The United Nations Office of the High Commissioner for Human Rights is calling on the Security Council to take tougher action after finding that South Sudan security forces killed civilians, raped women and girls, and looted and destroyed property with near total impunity.
U.N. High Commissioner Zeid Ra'ad Al Hussein said "tensions remain very high, and violations continued to take place in the capital, Juba, and other parts of the country," after investigating five days of fighting that started July 7.
In a report released this week, the OHCHR said it documented at least 217 cases of sexual violence in Juba between July 8 and July 25. Women from various ethnic groups were targeted and raped by some armed youths believed to be affiliated with the SPLA in opposition, but for the most part, the report said, the perpetrators were government soldiers. The report, which was delivered to the U.N. Security Council, said many victims were minors.
More than 100 women and girls reported being raped or gang-raped on the road leading out of Juba to Yei, after the initial fighting had subsided.
Witnesses and victims told human rights workers that women and children also were robbed of their belongings and beaten up by SPLA soldiers and other security officers at various checkpoints.
Rupert Colville, a Geneva-based spokesperson for OHCHR, said U.N. investigators documented at least 73 civilian deaths, but believe a more accurate count will be in the hundreds. Colville said investigators also expect the number of rape cases to rise.
"Often women who have been through this kind of experience don't report it,” he said. “So, the fact that we have already documented at least 217 cases gives you an idea of the scale of what was going on."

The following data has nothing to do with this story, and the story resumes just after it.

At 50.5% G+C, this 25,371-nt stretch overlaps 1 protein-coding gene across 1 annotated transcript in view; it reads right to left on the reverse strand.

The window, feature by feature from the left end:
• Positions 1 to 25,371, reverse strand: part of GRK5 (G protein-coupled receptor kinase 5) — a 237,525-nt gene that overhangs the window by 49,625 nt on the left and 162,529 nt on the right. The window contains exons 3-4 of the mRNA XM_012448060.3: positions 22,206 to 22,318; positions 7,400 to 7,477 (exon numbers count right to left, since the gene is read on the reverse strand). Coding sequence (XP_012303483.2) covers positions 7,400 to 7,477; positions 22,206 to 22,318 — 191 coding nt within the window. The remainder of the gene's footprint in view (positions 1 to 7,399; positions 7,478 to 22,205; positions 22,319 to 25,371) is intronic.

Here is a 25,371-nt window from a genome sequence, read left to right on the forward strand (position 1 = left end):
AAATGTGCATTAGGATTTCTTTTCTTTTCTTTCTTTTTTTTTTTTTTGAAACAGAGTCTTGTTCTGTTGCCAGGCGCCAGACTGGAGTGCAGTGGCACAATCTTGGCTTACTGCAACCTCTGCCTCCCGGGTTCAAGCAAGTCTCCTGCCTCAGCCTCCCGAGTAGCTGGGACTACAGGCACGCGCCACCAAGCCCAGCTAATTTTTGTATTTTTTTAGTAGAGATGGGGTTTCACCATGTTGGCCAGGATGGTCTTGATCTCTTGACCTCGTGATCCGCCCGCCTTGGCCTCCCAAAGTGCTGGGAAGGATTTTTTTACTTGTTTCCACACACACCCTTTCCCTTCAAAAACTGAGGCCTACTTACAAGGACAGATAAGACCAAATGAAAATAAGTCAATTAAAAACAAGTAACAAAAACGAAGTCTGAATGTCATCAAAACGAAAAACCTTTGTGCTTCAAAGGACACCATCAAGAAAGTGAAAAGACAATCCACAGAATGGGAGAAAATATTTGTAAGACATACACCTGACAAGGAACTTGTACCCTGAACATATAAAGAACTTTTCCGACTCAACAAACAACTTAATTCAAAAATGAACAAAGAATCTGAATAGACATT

Issues reported since 2013
The international human rights community, including Amnesty International and Human Rights Watch, has documented widespread violence committed by government soldiers against civilians since the conflict erupted in late 2013. A report released in March by the U.N. Human Rights Office said both government and opposition forces carried out thousands of brutal rapes and gang rapes since 2013 as a weapon of war.
Colville said killings, rapes and other crimes continue in South Sudan largely because of widespread impunity. He said victims told the U.N. that government soldiers would take groups of women at a time, hold them against their will, and rape them.
"A lot of checkpoints were set up around the city while the fighting was going on or after it broke out on the 7th of July, and these seemed to be the places where women, in particular, were seemed to be held and then raped," he said.
U.N., government action urged
Colville said the government is primarily responsible for arresting soldiers who commit crimes, but the U.N. needs to step up and hold government leaders accountable.
"And I think one call that we are making today is to the Security Council to put pressure on the government, in particular, to start changing this cycle,” he said. “Also the African Union, I mean, there has been a decision to set up a hybrid court … that has been very slow to get off the ground, but that could help. It's a model that has helped in other countries where the local system is too weak to cope with the crimes that have been committed."
Last week, military spokesman Lul Ruadi Koang said the army detained 14 SPLA soldiers accused of killing civilians and looting property. The SPLA has set up a court martial, though soldiers have yet to be tried.
Colville said far more must be done to ensure that the culture of violence ends in South Sudan.
The Transitional Government of National Unity, which was established in late April, was supposed to pave the way for the creation of a hybrid court designed to deliver justice to victims of South Sudan's 32-month conflict. The hybrid court has never been set up.